Uh, Brit?

Brit Hume is up in arms about another atrocity perpetrated against a conservative -- apparently no one bothered to tell Hume it didn't happen.

Topics: Fox News, War Room, Brit Hume,

It’s never good to be the last one to arrive at an outrage party. Actually, it can be downright embarrassing: Just ask Fox News anchor Brit Hume.

On Monday, in his “Political Grapevine” segment, Hume took up the cause of the latest conservative to be oppressed by unhinged liberals, Princeton student Francisco Nava. “Conservative students and faculty at Princeton University are questioning the absence of campus and community outrage — following the beating of a student leading a morality movement at the school,” Hume said. “The New York Sun reports Francisco Nava was attacked by two men last week and told to shut up. The beating came two days after Nava received death threats by e-mail.

“Nava — who is a Mormon — wrote in the student newspaper that a school campaign to distribute free condoms on campus was a ‘tacit sponsorship of hookup sex.’ Three other members of the morally conservative Anscombe Society also received the threats, along with a conservative professor.”

You Might Also Like

But there was a good reason for the lack of outrage. Nava — who had a history of faking threats, having done so while in high school — made the whole thing up. By Monday afternoon (we put it at no later than 1:50 p.m. Eastern, based on the time stamps at blogs covering the story), hours before Hume went on the air at 6 p.m., the campus newspaper and the conservative New York Sun were reporting that Nava had confessed to local authorities that he had faked the attack and was responsible for sending the threats.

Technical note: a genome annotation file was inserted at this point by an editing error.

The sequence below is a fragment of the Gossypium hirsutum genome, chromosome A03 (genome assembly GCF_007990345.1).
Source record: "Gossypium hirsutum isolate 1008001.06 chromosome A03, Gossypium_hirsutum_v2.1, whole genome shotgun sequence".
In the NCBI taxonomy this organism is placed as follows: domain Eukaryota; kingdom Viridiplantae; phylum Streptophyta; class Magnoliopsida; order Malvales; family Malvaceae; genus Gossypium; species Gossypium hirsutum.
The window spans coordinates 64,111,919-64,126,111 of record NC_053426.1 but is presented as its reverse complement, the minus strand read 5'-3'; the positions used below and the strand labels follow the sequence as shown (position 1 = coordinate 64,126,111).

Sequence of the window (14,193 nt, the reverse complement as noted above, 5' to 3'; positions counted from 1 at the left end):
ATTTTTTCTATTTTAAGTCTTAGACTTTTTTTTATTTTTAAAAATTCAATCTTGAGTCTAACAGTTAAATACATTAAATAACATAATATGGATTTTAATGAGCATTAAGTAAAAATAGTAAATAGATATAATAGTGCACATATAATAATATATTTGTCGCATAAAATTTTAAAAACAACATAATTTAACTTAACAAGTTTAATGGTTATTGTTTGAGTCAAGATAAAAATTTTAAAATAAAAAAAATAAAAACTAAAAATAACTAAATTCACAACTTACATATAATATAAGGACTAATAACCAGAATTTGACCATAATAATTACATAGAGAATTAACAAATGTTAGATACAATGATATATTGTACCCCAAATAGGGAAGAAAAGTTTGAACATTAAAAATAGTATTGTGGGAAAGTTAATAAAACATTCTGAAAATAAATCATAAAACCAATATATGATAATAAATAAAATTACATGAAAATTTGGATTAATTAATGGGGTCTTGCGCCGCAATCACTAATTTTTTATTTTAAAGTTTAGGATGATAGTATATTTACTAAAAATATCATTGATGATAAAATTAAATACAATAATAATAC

We caught the rebroadcast of Hume’s program, which ran at 2 a.m. Eastern. The segment remained. Tuesday morning, Fox’s Web site carried an update to the print version. “Here’s a quick update on our Grapevine about The New York Sun story concerning the Princeton student who alleged he had been beaten — after coming out against the school distribution of condoms,” the update reads. “The Daily Princetonian says Francisco Nava has admitted he made up the story and fabricated e-mails threatening his life and those of other students and one professor.

“Nava reportedly confessed to police on Monday. He has been released with no charges so far. The school says its investigation is ongoing.”

As of this post, however, Fox’s Web site still listed the segment as its top video, with the description: “Questions at Princeton University about why more people aren’t defending a student who was beaten.”

Update: In comments, reader johnnydollar points out something we hadn’t noticed in reading the transcript originally posted to Fox’s Web site or in watching the rebroadcast, which is that Hume corrected the story on-air shortly after initially reporting it. Our apologies.

Alex Koppelman is a staff writer for Salon.

More Related Stories

Featured Slide Shows

  • Share on Twitter
  • Share on Facebook
  • 1 of 11
  • Close
  • Fullscreen
  • Thumbnails
    Martyna Blaszczyk/National Geographic Traveler Photo Contest

    National Geographic Traveler Photo Contest Entries

    Slide 1

    Pond de l'Archeveche - hundreds thousands of padlocks locked to a bridge by random couples, as a symbol of their eternal love. After another iconic Pont des Arts bridge was cleared of the padlocks in 2010 (as a safety measure), people started to place their love symbols on this one. Today both of the bridges are full of love locks again.